GRAFTON, W.Va. – Memorial Day is a huge deal in Grafton, and this year is the first time that the town’s annual Memorial Day Parade was held in its full glory since COVID.

But this year’s 155th annual parade was delayed due to a social media threat, according to the Grafton Police Department. According to police, the threat was against the town of Grafton in general and not the parade specifically, but Chief of Police Robert Beltner decided to delay the parade just in case.

A quick investigation involving the Grafton Police, West Virginia State Police, Clarksburg Police and Prosecuting Attorney’s Office determined that there was no threat and that the person involved was not in the area.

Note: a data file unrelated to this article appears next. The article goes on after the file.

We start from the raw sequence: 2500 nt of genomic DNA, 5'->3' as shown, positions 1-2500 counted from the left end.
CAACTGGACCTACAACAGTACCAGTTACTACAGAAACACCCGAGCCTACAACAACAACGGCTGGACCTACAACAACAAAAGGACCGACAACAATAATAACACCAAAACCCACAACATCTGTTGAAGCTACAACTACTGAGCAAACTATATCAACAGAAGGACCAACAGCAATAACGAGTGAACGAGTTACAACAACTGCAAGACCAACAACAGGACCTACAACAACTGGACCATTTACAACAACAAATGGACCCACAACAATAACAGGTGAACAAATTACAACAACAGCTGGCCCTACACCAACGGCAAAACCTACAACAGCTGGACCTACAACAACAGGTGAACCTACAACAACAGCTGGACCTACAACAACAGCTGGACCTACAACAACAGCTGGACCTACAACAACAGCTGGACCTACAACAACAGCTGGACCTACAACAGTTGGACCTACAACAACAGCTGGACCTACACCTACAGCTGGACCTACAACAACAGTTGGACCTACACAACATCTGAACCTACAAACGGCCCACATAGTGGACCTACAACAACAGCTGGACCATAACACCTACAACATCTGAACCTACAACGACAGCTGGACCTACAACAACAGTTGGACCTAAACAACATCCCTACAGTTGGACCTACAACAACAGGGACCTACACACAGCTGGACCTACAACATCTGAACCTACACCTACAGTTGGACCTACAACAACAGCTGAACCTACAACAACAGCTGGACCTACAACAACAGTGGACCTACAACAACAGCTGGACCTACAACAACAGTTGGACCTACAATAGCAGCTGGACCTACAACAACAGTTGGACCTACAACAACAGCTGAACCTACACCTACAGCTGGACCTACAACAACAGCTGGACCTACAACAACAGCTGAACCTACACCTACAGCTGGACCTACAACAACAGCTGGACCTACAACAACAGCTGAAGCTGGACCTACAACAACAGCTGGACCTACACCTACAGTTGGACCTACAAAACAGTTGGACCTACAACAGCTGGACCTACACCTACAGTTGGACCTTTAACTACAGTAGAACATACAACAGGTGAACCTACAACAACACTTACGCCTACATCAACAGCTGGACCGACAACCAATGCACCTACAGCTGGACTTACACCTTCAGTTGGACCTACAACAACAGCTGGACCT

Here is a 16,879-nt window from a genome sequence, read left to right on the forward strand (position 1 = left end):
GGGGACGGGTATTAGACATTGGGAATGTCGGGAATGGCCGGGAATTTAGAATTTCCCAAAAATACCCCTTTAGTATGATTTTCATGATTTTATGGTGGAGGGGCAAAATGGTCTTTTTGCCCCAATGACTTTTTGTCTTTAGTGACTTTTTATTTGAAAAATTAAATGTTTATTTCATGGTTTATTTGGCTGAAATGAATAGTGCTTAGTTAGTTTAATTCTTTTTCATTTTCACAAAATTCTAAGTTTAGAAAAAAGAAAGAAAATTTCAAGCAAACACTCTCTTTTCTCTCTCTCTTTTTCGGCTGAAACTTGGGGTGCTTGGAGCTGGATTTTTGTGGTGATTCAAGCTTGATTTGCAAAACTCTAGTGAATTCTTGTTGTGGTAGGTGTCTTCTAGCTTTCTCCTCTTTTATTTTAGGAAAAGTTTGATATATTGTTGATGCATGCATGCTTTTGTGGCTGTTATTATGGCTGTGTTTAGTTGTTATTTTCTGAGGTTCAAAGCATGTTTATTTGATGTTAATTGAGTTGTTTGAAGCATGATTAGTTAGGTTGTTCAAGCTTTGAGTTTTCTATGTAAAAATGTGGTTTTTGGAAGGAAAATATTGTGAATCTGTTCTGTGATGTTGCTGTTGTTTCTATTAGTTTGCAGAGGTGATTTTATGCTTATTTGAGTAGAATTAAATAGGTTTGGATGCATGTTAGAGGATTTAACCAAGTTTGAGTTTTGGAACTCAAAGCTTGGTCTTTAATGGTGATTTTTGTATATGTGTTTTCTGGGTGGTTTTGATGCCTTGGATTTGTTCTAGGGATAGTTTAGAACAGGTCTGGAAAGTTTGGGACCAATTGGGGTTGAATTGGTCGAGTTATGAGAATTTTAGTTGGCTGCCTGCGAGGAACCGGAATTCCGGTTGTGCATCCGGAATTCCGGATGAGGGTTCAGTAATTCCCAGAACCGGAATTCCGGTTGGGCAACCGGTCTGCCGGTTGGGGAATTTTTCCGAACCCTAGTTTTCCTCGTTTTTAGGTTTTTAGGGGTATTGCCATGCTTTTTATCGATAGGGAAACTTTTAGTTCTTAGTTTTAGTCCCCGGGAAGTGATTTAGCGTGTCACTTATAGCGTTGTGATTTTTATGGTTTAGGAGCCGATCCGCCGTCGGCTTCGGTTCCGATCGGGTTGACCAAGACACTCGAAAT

The parade, which was scheduled to start at 10 a.m., continued as usual after about a 20-minute delay. Police along the parade route did take additional measures to make sure everyone in attendance was safe, according to Grafton Police.

Despite the threat, thousands of people came out to watch the parade, including bands, recent Grafton High School grads, the WVU Mountaineer Mary Roush and more.

Parade organizers said they couldn’t make this happen without the leadership of parade officials and their volunteered time.

“We have a great committee that we work with, lots of hard work, 100% volunteer. You know, we meet year-round to make sure that, come Memorial Day, we’re doing right by those who paid the ultimate sacrifice,” said Chad Royce, co-chairman for the Grafton Memorial Day Parade.

Monday marked the 155th Memorial Day Parade in Grafton, with the parade originally dating back to near the Civil War era.